Notes: Patient is shown before (A and C) and 3 months after treatment (B and D). (Photos courtesy of Dr Kate Goldie.)
Abbreviation: RAD, Radiesse®.
For many years, RAD has been used in Asia for facial volumization according to standardized manufacturer’s treatment guidelines. The incorporation of lidocaine-hyperdiluted CaHA in our patient cases demonstrates a novel and innovative, physician-driven evolution of established delivery techniques. Importantly, the use of hyperdilution does not diminish the eventual level of aesthetic improvement from that seen with the neat product, although a large decrease in volume in the days immediately after treatment may be seen. The rationale and treatment goal associated with the use of diluted or undiluted fillers is also different; hence, a direct comparison of outcomes would not be appropriate. Nevertheless, maintaining an identical absolute amount of filler in the diluted treatment protocol to that in a neat protocol will ensure the same result, especially in terms of skin remodeling. As shown, the treatment of various aging-related indications resulted in immediate and satisfactory patient outcomes.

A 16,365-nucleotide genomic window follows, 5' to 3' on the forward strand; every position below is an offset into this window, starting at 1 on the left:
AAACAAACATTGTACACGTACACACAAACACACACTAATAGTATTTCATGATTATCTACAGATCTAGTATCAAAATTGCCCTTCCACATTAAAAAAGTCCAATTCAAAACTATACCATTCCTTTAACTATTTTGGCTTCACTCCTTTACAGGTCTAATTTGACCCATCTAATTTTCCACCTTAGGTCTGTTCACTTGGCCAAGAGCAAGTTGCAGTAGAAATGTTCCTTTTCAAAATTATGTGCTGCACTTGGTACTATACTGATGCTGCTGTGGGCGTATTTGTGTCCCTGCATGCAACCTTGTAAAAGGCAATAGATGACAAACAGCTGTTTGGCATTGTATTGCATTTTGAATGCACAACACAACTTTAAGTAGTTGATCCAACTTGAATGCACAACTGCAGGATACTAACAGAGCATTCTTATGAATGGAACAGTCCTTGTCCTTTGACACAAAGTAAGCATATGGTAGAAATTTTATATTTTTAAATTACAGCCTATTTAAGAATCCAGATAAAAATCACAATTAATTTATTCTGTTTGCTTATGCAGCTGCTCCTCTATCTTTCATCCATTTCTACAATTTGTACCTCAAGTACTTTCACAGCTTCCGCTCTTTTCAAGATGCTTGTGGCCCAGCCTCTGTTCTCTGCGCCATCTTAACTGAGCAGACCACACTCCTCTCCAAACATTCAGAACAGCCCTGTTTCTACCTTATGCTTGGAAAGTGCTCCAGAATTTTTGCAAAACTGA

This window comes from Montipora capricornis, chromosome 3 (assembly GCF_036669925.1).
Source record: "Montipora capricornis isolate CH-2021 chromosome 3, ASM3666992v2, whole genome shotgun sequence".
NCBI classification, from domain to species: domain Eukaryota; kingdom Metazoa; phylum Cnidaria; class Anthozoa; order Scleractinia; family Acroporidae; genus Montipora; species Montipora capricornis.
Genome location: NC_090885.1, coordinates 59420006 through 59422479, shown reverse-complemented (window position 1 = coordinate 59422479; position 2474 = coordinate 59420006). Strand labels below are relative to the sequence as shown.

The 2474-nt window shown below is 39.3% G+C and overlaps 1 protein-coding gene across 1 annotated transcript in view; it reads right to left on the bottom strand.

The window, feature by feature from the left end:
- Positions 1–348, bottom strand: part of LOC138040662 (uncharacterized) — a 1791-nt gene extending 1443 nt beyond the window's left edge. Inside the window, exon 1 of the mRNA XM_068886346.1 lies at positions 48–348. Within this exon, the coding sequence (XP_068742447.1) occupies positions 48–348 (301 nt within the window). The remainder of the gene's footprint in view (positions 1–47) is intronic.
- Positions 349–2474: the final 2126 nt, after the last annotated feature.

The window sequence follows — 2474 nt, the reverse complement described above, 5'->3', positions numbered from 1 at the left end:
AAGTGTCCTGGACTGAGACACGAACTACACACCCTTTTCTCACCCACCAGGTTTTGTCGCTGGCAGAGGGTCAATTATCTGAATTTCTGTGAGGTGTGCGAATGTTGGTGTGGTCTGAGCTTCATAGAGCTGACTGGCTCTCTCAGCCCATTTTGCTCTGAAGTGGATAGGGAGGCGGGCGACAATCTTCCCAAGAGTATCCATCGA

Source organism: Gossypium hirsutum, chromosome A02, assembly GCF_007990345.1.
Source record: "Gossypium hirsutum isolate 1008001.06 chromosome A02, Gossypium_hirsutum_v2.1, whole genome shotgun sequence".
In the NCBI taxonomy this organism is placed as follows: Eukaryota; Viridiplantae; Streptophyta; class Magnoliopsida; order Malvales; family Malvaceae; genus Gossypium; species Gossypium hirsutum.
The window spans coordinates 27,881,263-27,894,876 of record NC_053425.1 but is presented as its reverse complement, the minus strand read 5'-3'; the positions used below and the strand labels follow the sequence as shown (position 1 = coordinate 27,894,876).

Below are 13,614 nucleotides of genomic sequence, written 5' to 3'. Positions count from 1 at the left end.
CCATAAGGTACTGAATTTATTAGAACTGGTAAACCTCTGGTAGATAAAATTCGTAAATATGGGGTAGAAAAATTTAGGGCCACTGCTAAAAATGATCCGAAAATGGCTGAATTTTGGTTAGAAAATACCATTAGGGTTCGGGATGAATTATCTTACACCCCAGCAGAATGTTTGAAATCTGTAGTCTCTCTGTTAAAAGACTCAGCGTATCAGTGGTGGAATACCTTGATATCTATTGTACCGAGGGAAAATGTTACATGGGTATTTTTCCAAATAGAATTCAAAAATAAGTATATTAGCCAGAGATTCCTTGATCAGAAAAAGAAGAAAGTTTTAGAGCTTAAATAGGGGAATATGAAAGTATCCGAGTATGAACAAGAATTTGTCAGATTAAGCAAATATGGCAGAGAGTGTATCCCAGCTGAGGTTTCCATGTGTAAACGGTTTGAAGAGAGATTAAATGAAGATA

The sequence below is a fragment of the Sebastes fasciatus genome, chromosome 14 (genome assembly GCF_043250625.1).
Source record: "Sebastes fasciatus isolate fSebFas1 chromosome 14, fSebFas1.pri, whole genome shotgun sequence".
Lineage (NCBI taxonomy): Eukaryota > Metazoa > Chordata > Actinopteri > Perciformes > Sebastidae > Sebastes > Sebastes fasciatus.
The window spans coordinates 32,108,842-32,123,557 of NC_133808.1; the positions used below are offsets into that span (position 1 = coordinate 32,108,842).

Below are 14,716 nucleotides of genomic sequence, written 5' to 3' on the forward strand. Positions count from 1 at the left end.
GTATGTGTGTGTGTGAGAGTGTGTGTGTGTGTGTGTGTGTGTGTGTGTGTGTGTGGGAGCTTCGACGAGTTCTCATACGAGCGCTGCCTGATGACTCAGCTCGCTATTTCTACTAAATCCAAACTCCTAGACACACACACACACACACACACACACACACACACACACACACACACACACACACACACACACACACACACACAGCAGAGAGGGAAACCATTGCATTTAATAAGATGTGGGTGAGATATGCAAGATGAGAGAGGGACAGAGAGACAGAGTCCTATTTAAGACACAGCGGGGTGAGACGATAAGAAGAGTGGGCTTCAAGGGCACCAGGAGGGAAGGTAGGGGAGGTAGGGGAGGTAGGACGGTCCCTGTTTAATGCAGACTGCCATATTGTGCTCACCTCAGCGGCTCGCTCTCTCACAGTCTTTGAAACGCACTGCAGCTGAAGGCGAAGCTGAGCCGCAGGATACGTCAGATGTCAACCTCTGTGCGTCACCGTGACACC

Aside from immediately visible structural improvements, CaHA fillers also enable long-term physiological improvements. Over time, gel resorption leaves only CaHA particles within the treated area, which facilitates histiocytic and fibroblastic activity,16 neocollagenesis, and elastin production in tissues surrounding the microspheres.9 CaHA increases dermal thickness and angiogenesis, tightens the skin, and improves its texture. These benefits can and have been leveraged by physicians to fulfill different aesthetic goals in the same area of the face, with the use of just a single product. In older patients seeking treatment for skin laxity, drooping, and volume loss, the ability to offer a single minimally invasive intervention that produces numerous visible aesthetic improvements is desirable. When hyperdiluted, CaHA is easily applied as a dermal wash to further enhance skin regeneration without producing noticeable or unnecessary shape changes.